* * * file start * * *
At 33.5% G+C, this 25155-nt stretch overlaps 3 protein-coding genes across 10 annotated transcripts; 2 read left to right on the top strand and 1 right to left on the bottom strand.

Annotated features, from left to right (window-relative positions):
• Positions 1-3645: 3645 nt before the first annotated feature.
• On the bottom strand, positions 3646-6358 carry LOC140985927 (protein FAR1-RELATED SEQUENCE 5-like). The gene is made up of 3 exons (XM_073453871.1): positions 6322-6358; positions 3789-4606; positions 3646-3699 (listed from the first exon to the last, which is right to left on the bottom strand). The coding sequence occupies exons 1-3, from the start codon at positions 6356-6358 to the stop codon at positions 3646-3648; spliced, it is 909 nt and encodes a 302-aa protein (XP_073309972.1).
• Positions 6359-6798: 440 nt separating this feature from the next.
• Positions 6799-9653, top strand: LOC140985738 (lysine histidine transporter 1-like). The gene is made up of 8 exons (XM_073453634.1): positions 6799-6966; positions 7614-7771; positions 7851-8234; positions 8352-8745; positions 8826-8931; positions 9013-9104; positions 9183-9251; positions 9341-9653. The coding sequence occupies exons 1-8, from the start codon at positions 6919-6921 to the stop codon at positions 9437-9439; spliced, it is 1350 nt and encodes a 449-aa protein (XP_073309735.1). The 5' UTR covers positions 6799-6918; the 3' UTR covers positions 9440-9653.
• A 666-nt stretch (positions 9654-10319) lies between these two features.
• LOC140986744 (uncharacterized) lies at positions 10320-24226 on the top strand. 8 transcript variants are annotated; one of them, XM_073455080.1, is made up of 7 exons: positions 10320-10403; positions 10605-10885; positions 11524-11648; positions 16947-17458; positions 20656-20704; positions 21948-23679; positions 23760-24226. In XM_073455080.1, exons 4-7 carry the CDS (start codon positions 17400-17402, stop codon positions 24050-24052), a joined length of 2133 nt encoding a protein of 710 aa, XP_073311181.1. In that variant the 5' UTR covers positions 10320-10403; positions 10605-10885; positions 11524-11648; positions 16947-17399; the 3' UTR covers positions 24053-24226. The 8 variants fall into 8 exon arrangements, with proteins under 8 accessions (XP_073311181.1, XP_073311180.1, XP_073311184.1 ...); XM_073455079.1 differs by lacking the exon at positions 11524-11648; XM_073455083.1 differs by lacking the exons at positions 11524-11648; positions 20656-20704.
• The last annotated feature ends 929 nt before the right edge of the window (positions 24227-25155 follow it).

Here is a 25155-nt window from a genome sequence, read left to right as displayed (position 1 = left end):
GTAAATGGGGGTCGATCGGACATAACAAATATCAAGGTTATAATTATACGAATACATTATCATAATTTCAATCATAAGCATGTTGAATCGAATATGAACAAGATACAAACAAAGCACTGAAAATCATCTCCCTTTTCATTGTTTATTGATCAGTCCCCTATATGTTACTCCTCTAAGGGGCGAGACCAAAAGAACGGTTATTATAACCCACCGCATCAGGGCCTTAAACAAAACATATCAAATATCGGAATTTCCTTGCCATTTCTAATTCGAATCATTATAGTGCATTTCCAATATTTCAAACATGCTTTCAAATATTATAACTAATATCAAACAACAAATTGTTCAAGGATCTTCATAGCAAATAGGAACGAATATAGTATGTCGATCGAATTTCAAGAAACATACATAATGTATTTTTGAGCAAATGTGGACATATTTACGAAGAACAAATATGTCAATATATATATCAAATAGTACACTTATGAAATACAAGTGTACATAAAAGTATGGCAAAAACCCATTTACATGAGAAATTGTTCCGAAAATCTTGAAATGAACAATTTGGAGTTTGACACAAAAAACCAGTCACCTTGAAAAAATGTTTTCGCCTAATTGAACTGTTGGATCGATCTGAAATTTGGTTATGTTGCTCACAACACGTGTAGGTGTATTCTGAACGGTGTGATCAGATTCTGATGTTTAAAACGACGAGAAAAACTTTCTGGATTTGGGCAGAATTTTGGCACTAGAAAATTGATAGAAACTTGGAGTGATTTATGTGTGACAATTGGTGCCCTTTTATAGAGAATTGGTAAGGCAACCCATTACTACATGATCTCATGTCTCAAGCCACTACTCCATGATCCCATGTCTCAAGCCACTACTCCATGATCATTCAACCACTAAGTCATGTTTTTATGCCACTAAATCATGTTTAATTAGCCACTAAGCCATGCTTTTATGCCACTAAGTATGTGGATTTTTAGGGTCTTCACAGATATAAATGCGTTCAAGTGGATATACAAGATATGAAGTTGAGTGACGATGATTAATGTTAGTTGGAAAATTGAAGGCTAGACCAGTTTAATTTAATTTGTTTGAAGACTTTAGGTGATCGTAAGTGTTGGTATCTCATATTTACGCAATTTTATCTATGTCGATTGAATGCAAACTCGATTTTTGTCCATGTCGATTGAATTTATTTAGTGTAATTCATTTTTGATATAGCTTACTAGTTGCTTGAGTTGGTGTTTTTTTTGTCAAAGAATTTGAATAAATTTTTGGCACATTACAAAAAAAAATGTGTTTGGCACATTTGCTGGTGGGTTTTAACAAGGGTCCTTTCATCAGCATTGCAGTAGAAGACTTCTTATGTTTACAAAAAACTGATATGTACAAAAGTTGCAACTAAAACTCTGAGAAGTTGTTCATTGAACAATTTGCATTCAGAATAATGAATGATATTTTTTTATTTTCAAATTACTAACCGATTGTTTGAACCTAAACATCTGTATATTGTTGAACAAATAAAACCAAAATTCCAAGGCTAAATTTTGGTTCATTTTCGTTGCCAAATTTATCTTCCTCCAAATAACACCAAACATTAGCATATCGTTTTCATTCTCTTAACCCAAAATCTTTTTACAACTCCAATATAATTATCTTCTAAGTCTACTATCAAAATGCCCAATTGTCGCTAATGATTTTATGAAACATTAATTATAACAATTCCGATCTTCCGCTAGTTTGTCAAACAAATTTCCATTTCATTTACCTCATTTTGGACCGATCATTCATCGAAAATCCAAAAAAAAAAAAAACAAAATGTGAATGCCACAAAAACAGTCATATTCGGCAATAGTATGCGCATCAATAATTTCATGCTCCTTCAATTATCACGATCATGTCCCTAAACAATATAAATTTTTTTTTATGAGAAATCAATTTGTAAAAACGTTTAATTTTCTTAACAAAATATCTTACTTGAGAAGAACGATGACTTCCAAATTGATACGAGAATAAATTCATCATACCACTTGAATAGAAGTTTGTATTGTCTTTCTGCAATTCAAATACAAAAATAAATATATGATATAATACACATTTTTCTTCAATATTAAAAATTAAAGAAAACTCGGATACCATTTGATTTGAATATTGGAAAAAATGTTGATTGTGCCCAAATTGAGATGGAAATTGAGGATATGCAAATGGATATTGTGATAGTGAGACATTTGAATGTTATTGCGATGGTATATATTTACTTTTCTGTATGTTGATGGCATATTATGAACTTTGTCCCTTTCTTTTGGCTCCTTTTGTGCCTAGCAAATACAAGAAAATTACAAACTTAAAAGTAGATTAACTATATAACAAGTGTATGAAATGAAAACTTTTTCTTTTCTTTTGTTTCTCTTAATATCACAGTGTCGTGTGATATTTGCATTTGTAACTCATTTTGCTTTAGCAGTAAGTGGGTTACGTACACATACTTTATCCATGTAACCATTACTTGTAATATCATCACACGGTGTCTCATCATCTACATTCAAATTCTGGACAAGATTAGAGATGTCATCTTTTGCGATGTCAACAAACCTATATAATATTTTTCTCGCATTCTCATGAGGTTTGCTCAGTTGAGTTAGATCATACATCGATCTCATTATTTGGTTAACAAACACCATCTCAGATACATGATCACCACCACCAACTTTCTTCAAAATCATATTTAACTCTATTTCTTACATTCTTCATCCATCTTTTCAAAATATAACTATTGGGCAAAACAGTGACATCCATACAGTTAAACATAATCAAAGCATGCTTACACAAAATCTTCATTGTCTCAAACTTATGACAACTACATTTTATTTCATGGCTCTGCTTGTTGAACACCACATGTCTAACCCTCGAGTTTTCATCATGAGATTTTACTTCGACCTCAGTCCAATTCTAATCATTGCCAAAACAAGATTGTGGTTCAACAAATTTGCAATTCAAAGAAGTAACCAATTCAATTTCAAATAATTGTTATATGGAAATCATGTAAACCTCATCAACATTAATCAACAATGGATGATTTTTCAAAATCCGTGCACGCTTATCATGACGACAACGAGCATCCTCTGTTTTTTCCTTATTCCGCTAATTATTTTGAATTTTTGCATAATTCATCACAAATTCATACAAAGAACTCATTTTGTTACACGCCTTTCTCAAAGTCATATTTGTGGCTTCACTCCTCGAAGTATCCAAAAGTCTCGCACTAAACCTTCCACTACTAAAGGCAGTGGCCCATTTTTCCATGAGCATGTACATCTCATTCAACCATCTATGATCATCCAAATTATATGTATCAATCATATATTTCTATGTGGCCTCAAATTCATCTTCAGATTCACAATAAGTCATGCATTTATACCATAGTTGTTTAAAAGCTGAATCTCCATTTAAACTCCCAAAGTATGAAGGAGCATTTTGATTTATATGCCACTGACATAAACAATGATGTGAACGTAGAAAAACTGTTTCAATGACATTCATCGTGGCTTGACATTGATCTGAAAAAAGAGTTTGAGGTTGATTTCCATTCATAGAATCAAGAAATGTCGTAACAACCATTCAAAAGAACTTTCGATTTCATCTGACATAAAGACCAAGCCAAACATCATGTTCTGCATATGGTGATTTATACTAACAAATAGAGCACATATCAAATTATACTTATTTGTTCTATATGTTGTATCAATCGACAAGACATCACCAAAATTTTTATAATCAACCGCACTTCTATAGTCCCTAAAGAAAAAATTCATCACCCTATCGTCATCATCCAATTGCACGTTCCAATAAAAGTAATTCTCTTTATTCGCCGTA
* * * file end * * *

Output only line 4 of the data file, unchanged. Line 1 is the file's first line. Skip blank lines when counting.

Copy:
• On the bottom strand, positions 3646-6358 carry LOC140985927 (protein FAR1-RELATED SEQUENCE 5-like). The gene is made up of 3 exons (XM_073453871.1): positions 6322-6358; positions 3789-4606; positions 3646-3699 (listed from the first exon to the last, which is right to left on the bottom strand). The coding sequence occupies exons 1-3, from the start codon at positions 6356-6358 to the stop codon at positions 3646-3648; spliced, it is 909 nt and encodes a 302-aa protein (XP_073309972.1).